Wooden Leg, a Northern Cheyenne who had fought Custer in the Battle of the Little Bighorn as a teenager, eventually went along with the single-marriage program. But prior to the federal intervention an Indian agent had appointed him tribal judge, a salaried position that enabled Wooden Leg to feed his two wives and his two daughters with the first wife. “A letter from Washington tells me that Indians having two or more wives must send away all but one,” the agent told Wooden Leg. “You, as judge, must do your part toward seeing that the Cheyennes do this.”

“My heart jumped around in my breast when he told me this,” Wooden Leg related to former agency physician Thomas Marquis decades later. “My thoughts were racing and whirling. When I could get them steady enough for speech, I said to him: ‘I have two wives. You must get some other man to serve as judge.’”

The agent would not agree to this. His argument, according to Wooden Leg, went like this: “Somebody else as judge would make you send away one of your wives. It would be better if you yourself managed it. All of the Indians in the United States are going to be compelled to put aside their extra wives. Washington has sent the order.”

Wooden Leg somehow managed it. “The first wife, the older one, had two daughters,” he told Dr. Marquis. “The younger wife had no children. It seemed this younger one ought to leave. I was in very low spirits. When a wagon came to get her and her personal packs, I went out and sat on a knoll about a hundred yards away. I could not speak to her. It seemed I could not move. All I could do was just sit there and look down at the ground. She went back to her own people, on another reservation. A few years later I heard that she was married to a good husband. Oh, how glad it made my heart to hear that!”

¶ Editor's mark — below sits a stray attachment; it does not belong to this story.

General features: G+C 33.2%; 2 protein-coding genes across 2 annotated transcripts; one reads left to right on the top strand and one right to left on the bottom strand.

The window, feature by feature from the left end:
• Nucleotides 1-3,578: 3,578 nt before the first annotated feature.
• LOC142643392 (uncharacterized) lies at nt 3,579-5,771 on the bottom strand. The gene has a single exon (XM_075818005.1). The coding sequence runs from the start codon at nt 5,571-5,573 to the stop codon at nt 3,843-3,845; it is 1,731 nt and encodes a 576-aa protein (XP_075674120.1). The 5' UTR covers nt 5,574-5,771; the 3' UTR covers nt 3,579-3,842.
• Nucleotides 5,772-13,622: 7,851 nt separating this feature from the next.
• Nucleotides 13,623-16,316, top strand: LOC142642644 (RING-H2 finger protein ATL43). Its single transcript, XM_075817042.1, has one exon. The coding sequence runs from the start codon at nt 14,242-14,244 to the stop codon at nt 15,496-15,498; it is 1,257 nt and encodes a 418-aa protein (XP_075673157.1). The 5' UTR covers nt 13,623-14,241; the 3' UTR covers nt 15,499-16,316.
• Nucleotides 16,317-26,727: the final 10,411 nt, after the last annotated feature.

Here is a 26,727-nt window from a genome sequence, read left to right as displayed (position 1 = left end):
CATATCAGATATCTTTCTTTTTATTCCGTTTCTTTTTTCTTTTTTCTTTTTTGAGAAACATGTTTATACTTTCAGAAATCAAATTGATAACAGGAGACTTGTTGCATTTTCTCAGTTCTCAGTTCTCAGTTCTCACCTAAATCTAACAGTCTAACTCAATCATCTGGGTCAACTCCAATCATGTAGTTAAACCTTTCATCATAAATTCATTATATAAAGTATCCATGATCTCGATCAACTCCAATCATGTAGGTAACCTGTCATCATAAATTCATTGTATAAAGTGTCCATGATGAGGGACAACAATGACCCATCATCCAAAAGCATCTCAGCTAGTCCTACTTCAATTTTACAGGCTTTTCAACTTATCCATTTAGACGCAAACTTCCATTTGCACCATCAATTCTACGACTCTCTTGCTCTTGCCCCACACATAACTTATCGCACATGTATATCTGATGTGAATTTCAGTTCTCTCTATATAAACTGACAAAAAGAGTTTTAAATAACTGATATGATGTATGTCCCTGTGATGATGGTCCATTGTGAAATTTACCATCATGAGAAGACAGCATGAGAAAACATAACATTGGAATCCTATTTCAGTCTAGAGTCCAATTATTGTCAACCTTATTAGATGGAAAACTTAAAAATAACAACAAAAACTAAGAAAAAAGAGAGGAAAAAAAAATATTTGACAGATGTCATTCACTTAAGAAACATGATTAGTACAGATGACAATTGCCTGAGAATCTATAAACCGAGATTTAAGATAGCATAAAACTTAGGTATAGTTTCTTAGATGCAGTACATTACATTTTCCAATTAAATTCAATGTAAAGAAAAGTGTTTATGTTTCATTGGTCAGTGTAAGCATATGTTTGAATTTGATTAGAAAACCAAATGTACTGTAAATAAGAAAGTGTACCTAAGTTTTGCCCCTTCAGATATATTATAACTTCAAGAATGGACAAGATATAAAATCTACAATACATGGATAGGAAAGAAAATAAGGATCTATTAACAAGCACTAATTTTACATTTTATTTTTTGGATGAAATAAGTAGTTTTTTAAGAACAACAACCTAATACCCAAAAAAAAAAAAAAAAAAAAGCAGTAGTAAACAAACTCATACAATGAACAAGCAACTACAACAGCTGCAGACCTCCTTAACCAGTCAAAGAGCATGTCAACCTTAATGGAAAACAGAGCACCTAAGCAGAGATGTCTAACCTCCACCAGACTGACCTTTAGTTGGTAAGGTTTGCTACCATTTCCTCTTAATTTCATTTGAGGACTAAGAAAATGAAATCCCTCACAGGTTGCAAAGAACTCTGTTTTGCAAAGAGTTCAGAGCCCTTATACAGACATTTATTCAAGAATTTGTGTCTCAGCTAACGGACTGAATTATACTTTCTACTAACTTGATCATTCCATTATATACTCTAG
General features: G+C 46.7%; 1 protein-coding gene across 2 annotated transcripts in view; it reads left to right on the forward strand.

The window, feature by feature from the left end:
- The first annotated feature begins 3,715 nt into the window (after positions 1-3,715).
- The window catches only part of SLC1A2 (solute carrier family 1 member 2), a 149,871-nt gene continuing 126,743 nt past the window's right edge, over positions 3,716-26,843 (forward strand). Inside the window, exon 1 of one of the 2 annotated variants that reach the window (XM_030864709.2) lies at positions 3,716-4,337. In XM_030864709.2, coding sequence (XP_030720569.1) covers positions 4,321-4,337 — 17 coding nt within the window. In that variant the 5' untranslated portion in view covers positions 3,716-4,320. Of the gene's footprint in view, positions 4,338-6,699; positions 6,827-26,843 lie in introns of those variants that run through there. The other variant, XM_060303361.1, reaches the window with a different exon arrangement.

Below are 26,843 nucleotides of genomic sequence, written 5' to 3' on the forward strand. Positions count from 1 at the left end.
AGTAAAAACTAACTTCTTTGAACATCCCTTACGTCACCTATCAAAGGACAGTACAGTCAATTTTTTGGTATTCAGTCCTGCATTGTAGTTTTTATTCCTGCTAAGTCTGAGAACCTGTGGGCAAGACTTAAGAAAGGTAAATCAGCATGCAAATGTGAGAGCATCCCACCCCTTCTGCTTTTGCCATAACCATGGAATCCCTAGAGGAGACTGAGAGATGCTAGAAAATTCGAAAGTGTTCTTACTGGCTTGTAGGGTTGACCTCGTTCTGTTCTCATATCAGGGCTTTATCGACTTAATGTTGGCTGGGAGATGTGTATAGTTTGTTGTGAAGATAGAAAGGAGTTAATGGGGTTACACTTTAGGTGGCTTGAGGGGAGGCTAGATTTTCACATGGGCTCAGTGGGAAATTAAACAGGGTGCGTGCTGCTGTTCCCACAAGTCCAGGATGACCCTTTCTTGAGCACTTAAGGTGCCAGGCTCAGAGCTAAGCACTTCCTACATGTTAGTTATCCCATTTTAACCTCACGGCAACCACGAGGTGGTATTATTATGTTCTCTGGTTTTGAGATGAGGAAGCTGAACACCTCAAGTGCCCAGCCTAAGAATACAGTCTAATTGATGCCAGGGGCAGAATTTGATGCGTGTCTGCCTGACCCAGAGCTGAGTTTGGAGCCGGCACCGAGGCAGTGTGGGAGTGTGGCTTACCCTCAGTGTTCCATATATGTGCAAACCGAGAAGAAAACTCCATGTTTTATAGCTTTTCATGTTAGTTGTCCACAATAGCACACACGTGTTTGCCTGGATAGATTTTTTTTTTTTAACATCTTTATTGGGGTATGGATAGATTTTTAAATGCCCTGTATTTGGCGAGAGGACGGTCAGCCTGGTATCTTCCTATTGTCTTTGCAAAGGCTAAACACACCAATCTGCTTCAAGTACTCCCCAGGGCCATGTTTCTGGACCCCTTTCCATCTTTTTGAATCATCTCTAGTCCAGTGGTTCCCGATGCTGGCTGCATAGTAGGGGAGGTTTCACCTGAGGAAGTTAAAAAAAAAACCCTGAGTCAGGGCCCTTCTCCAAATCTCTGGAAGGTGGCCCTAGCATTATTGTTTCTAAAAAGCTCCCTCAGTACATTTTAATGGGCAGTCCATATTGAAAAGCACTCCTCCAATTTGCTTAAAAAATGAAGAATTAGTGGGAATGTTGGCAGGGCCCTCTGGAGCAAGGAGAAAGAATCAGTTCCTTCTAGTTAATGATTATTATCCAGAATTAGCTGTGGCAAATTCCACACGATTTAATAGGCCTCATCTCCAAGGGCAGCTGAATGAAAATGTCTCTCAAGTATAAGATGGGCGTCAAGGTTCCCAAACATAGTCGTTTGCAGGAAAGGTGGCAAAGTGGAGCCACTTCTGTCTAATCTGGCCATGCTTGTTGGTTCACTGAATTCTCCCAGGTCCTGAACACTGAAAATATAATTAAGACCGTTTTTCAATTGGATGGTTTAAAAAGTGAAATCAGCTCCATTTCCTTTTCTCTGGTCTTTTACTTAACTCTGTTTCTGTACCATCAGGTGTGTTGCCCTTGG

Then Wooden Leg, as tribal judge, had to convince the other Cheyennes to give up their second wives. It was not a happy task for him.

“But who will be the father to the children?” one indignant old warrior asked him.

“I do not know, but I suppose that will be arranged.”

“Wooded Leg, you are crazy. [The agent] is crazy.”

“No. If anybody is crazy, it is somebody in Washington,” Wooden Leg concluded. “All of the Indians in the United States have this order. If we resist it, our policemen will put us into jail. If much trouble is made about it, soldiers may come to fight us. Whatever man does not put aside his extra wife may be the cause of the whole tribe being killed.”

Wooden Leg knew of many other Cheyenne men with plural wives, but even though he was a tribal judge, he declined to enforce what a later generation would describe as cultural genocide. At the time he spoke to Marquis in 1930, Wooden Leg claimed to know of only one Cheyenne with two wives, and they had all been married to one another for about 60 years. And then—as far as the government was concerned— there were none.


Frequent contributor John Koster, of Glen Rock, N.J., is the author of Custer Survivor. Suzie Koster, InHye Lee and Minjae Kim helped research this article. Recommended for further reading: Black Elk Speaks, by John G. Neihardt; Pretty-shield, by Frank Bird Linderman; and Wooden Leg: A Warrior Who Fought Custer, interpreted by Thomas B. Marquis.

Originally published in the June 2012 issue of Wild West. To subscribe, click here.